Part Four A


Chief Molsais

Pentecost, Vanuatu







September 23, 2012


Looking for the leading marks to clear the reef into Loltong Bay, we had extra eyes on board to search. Chief Molsais, his daughter, her husband, and their baby boy were hitching a ride up from Wali Bay.



The wind was nearly non-existent, clouds protected us from the sun, and the water was flat calm. Perfect conditions to move a young man with some sort of painful ailment, a baby, a woman, a paramount chief, baskets of taro and yams, a bedroll, several mats, and bags of who-knows-what, 30 miles up the coast.



After drinking kava together the day before, Luke asked if we would be willing to give Chief Molsais and part of his family a ride up to Loltong. His daughter's husband needed medical attention. Certainly, we said, we would be honored. We are not sure if he was seeking kastom bush medicine or western medicine from a hospital, both are popular in Vanuatu.



The next morning at 0600 we went ashore to pick up the chief and his family. A crowd of people were on hand to help carry all their belongings to the dinghy. There was barely room for Chief Molsais to fit his feet for the ride out to Tenaya.

We unloaded his bundles and stacked the baskets of food at the stern and everything else in the head. There was a fair amount of dirt, dust and sand involved, and probably some hitch-hiking creepy crawlers as well. Ni-Vans live, literally, very close to the land.



As I stowed things with the chief's help, Jim returned for the rest of the family. It was tough for the young man to climb up out of the dinghy and over the lifelines but he managed without complaint. Soon the anchor was up and we were on our way north.



What an interesting trip! Chief Molsais (his kastom name) oversees 374 chiefs in 267 villages on the southern half of Pentecost. The government runs on a couple of different levels and he is part of the kastom government where he is known as Oratio Bila.

Chief Molsais did not speak much English but his daughter translated for him. He told us about his village, about his work, and about land diving. He said he's jumped 24 times. The last time was from such a height that his wife ran away and would not watch. He said this with a chuckle.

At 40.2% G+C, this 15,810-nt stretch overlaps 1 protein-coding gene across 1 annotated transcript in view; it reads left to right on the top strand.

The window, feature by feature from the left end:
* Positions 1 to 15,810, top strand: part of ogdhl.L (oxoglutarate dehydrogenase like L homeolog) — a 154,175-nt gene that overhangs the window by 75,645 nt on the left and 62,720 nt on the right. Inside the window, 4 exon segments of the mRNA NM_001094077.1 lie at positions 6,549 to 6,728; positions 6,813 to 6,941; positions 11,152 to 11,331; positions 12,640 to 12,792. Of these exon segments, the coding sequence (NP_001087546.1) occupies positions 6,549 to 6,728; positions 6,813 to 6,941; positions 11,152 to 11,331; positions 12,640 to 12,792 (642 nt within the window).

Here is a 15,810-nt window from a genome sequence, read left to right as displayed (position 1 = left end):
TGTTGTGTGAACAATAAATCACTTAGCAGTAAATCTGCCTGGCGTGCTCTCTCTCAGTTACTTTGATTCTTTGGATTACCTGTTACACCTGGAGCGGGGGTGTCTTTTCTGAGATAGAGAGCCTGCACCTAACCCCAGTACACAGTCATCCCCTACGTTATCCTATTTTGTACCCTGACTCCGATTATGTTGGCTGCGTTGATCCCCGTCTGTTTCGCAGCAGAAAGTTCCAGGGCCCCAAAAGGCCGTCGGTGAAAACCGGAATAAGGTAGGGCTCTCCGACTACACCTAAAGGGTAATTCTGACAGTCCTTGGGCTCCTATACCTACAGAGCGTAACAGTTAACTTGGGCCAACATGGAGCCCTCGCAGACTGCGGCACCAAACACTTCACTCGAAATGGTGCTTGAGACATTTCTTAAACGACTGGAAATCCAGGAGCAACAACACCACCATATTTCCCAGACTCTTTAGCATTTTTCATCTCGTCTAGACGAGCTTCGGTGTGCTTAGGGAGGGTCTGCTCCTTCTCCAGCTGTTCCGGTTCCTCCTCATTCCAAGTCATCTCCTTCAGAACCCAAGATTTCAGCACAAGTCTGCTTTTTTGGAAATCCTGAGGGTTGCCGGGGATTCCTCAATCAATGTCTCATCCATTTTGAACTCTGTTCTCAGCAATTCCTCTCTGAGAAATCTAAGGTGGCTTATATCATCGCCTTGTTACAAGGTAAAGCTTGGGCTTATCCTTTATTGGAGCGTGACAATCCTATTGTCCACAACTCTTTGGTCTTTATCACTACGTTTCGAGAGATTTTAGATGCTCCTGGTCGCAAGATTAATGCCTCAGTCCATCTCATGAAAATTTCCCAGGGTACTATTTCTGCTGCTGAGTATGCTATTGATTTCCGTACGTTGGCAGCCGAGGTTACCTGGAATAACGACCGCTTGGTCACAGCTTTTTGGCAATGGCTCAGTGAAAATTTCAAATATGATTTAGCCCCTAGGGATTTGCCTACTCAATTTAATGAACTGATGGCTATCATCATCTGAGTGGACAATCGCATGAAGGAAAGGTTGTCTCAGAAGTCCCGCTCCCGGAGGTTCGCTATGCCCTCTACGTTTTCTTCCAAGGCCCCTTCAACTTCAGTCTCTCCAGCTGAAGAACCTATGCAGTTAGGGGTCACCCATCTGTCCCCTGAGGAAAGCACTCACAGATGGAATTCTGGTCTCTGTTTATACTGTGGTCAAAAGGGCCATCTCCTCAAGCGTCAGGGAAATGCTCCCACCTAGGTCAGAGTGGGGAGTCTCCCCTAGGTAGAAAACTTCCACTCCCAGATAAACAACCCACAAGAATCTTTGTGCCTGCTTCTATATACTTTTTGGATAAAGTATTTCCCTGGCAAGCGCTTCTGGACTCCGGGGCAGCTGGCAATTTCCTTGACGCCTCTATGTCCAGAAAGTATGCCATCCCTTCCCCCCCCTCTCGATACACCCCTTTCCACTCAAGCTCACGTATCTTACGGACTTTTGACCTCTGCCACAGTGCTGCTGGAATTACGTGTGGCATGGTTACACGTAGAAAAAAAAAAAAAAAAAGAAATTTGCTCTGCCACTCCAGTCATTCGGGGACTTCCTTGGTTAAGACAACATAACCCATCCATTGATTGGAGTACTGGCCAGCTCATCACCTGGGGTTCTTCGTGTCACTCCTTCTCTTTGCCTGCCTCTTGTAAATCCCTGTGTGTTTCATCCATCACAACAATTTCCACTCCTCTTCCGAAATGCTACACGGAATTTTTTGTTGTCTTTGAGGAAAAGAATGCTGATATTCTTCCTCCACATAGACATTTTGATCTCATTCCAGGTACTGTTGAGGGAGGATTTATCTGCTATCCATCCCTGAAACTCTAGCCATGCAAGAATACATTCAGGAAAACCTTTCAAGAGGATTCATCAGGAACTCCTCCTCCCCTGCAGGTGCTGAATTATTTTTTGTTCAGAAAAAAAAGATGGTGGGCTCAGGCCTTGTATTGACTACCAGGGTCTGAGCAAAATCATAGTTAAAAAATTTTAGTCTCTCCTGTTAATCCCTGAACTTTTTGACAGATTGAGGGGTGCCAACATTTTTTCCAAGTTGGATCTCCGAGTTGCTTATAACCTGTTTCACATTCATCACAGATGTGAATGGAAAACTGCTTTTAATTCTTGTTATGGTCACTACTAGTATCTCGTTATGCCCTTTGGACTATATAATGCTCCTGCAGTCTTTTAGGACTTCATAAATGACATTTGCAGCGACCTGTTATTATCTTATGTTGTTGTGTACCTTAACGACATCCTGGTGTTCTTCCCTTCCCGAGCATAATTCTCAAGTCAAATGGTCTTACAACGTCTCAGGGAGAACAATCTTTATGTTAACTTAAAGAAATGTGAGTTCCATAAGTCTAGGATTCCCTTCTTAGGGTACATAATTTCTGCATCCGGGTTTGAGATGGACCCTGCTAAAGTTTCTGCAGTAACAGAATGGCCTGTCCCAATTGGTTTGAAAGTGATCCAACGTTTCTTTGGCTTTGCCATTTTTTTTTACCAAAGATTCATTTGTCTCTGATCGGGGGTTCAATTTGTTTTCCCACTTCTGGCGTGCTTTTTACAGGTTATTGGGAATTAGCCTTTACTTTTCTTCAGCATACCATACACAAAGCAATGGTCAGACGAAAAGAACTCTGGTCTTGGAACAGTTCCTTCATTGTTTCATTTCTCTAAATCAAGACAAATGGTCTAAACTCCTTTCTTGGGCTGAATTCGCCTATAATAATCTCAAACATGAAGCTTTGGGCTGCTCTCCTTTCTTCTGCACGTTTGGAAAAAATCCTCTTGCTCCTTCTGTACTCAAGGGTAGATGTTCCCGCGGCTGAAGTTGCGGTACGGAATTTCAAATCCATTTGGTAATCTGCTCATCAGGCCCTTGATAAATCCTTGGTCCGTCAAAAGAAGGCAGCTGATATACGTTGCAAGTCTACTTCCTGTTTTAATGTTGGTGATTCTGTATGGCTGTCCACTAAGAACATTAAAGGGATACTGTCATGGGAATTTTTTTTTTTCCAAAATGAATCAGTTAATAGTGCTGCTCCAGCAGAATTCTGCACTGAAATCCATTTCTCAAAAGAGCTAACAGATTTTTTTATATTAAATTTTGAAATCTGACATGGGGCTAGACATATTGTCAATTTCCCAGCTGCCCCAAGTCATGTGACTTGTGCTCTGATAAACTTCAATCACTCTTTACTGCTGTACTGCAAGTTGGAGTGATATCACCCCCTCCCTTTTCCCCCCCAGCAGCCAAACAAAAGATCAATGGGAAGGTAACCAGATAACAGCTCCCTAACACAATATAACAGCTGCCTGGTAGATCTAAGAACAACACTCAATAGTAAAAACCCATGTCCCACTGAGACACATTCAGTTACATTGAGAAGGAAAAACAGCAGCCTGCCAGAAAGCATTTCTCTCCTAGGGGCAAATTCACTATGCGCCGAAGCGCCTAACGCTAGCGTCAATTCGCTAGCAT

Chief Molsais showed us his notebook with accounting information for different villages and also one full of beautiful writing that looked like sand drawings. He also showed us his calendar - a circle split into the phases of the moon.









We were fascinated! Guidebooks say local languages are spoken but not written. Here were pages of the most beautiful writing we've ever seen.



Chief Molsais wrote my name out, then Jim's, then the letters of the English alphabet in his language. As his daughter pronounced the letter, he wrote the equivalent.



Throughout the journey the young man moved slowly about the boat resting here and there for a short time before moving on. It seemed sitting was painful so I offered him the starboard settee which had been fitted with a sheet. He smiled gratefully and laid down. Several times his wife rubbed a thick oil deep into his back and he rested easier for a while.



The little boy was very well behaved. At one point he and his mom looked a bit bored so I brought up Blanco, our black kitty. Instant love! About 30 minutes later, in a flash, Blanco escaped over the side. Luckily, he floated long enough to turn the boat around and fish him out. The little boy was very pleased. It was obvious he and Blanco would be happy together so when they went ashore, the stuffed kitty went too.


It took two dinghy trips to unload the chief, his family, and all their stuff on the beach at Loltong. They quickly transferred to a power panga which zipped them even further up the coast.


Chief Molsais had never been on a yacht before and was keen to watch everything we did. He was alert and curious, but also humble, kind and extremely likeable. As a thank-you for the ride, Chief Molsais gave us some large taro and yams. Each one has a different flavor, he explained. His village is on the east coast in the southern part of the island and invited us to visit should we return to Pentecost. Hmm... now that's something to consider.


Go to September 2012 Part Five - Loltong, Pentecost, Vanuatu


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